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Music from the East. 57
Nevertheless, Spain, with its Alhambra, and its wondrous church (once mosque) at Cordova, its
Alcazar of Seville, its later cathedrals, its splendid : hool of painters—headed by Velasquez—and its affluent and gorgeous world of drama (one which has only of late been fully displayed to us), has not yielded a single universal name to the annals of written music, whether the same be ecclesiastical or theatrical, save the one of Morales; and his to all intents and purposes is a name, and nothing more. That during the past half-century Spain has given to Europe a family of representative artists —the Garcia family—whose power, genius and originality have printed a permanent trace in the record of methods of vocal execution and ornament, may be in some sort the exception which proves the rule.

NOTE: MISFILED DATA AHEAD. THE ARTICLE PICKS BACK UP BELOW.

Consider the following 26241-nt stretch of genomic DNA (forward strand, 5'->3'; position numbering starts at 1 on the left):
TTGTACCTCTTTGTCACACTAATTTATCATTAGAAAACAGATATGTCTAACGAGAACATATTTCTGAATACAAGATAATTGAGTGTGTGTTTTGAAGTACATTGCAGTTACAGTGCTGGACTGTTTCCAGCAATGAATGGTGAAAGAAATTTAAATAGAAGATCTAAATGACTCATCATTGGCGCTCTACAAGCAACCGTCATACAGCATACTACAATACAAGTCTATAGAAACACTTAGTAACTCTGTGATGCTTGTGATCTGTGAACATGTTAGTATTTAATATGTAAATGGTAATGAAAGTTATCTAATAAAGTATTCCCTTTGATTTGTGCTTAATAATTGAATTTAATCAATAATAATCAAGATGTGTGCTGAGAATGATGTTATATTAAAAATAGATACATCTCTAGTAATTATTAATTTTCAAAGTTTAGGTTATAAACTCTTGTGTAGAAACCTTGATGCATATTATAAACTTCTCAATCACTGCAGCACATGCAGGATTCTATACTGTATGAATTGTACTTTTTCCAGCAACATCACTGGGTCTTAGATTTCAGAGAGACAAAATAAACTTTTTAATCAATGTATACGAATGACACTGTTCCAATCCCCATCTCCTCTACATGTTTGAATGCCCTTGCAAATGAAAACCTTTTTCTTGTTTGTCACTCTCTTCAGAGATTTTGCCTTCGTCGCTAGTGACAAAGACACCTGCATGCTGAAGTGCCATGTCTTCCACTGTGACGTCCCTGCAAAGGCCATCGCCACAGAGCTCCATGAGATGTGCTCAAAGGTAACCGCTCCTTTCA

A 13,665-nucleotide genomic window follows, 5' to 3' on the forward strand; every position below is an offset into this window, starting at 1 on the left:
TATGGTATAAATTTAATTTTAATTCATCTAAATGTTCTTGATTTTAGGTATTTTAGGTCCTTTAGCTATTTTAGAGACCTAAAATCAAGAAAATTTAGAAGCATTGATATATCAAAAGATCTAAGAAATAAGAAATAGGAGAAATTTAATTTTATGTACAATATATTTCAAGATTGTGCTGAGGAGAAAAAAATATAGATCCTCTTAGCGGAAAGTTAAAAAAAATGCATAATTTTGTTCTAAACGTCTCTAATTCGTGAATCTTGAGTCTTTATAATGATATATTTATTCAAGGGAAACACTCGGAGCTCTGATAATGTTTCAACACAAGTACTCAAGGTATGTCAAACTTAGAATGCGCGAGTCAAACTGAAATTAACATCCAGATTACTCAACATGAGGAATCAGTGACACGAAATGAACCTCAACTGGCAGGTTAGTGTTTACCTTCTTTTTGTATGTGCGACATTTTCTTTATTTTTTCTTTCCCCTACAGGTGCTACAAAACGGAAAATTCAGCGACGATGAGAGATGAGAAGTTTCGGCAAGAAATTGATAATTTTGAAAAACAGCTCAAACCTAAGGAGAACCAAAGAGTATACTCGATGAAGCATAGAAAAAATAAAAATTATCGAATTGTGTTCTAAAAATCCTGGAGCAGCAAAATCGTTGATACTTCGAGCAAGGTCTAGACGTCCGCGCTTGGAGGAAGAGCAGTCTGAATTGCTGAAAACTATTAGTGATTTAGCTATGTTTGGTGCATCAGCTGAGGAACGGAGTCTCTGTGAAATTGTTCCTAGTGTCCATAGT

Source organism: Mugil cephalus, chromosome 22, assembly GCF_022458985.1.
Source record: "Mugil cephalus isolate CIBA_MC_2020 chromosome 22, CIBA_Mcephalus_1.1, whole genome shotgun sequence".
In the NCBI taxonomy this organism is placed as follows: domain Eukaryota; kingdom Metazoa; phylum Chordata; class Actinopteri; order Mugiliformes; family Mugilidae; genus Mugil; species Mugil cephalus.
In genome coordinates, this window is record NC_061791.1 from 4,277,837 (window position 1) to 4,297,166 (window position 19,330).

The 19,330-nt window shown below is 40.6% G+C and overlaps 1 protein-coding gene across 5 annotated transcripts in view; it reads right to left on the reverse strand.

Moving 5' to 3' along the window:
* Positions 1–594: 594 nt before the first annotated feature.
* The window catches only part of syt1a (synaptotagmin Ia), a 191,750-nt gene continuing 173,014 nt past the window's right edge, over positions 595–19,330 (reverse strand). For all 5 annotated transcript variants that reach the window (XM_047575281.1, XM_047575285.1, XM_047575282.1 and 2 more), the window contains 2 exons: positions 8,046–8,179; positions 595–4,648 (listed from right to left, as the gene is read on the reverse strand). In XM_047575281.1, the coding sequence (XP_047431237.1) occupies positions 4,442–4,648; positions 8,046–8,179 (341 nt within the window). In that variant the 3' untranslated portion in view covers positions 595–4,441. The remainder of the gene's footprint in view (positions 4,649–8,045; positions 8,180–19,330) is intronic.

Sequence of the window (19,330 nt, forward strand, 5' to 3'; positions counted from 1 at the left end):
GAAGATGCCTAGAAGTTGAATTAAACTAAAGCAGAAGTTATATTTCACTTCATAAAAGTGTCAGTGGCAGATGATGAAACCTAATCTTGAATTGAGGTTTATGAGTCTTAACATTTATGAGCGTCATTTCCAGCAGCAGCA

And yet so early as the fifteenth century, Spain possessed an accomplished theoretical historian in Ramis or Rames de Pareja : a man of such mark and repute, that he was sent for from Salamanca to Italy, by Pope Nicholas the Fifth, to take the direction of a music-school at Eologna la doltay in which learned town he died. A century later, Salinas, the blind musician, probably the greatest among blind musicians on record, was invited by the Cardinal